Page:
Vegan families can get just as festive with eggs at Easter without using actual chicken eggs in their decor. Additionally, there's a slew of fun vegan Easter candy to be had, fuzzy stuffed Easter animals for baskets (vs. real-live animals) and plenty of Easter crafts, meals and treats to make too -- even vegan 'Peeps.' However, the one issue that often stumps newer vegan families is what to do about egg decorating. Vegan kids may feel like they're missing out if you don't decorate eggs, but your ethics say, "eggs are a no-go." Luckily, there are some awesome vegan-friendly alternatives when it comes to Easter egg decorating that allow your kids to partake in an old-school Easter tradition without causing harm to any animals in the process. Keep reading for six sweet vegan Easter "egg" decorating alternatives.
EggNots are hands down the best, most realistic alternative for vegan kids at Easter time. EggNots are extremely realistic looking eggs made of ceramic. These little eggs feel and look like the real deal, but are non-perishable and eco-friendly because you can reuse them and redecorate them annually. EggNots can be decorated just the same as real eggs with homemade dye or a natural Easter egg dye kit.
Papier-mache polka dotted eggs
These paper eggs created by Not Martha are truly adorable, and although they’re paper they crack open just like real eggs, making them perfect for hiding small Easter treats inside. You and your kids can make these pretty eggs with any color tissue paper you choose or make them with plain colored tissue and then let your kids paint them or use stickers to liven them up.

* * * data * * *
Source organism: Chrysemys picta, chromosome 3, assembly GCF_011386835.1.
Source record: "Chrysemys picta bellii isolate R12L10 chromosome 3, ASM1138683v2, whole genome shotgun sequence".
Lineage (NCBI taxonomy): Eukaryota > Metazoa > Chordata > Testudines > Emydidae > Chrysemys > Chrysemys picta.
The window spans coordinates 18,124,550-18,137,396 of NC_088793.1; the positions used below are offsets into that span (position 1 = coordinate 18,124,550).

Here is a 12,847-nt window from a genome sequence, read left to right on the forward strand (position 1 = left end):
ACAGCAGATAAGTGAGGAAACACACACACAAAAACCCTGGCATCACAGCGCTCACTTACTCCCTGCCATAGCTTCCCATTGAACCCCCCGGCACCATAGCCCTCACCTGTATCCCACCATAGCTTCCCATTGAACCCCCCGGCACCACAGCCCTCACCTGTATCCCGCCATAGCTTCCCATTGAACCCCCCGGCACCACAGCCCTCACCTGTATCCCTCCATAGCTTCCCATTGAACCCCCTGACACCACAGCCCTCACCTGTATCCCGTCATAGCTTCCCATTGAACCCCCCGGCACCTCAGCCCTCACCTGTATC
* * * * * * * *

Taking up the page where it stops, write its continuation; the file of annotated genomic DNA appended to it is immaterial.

After EggNots, smooth wooden eggs are probably your second best bet if you’re looking for an eco-friendly, long-lasting and realistic alternative to decorating real eggs. Smooth wooden eggs offer a clean canvas for whatever designs your child can dream up using markers, paint, glitter or other embellishments. You can find untreated wooden eggs or subtly colored pastel wooden eggs at Apple N Amos.
Soft fillable fabric eggs
With some leftover fabric bits, buttons and thread, any child who can safely wield a needle can help make some of these cute fabric eggs. You can fill the eggs with candy or small treats and reuse them year after year. You can even make these with eco-friendly felt instead of fabric if you’d like.
Salt dough Easter eggs
These salt dough eggs are so easy even your youngest kiddos can help make them. Once dry they can be painted, or before baking your child can stamp designs into them. As an alternative, consider making egg-shaped clay eggs, using an old plastic Easter egg as a mold.
Needle felted eggs
Older kids and craft-savvy younger kids can make beautiful needle felted wool Easter eggs.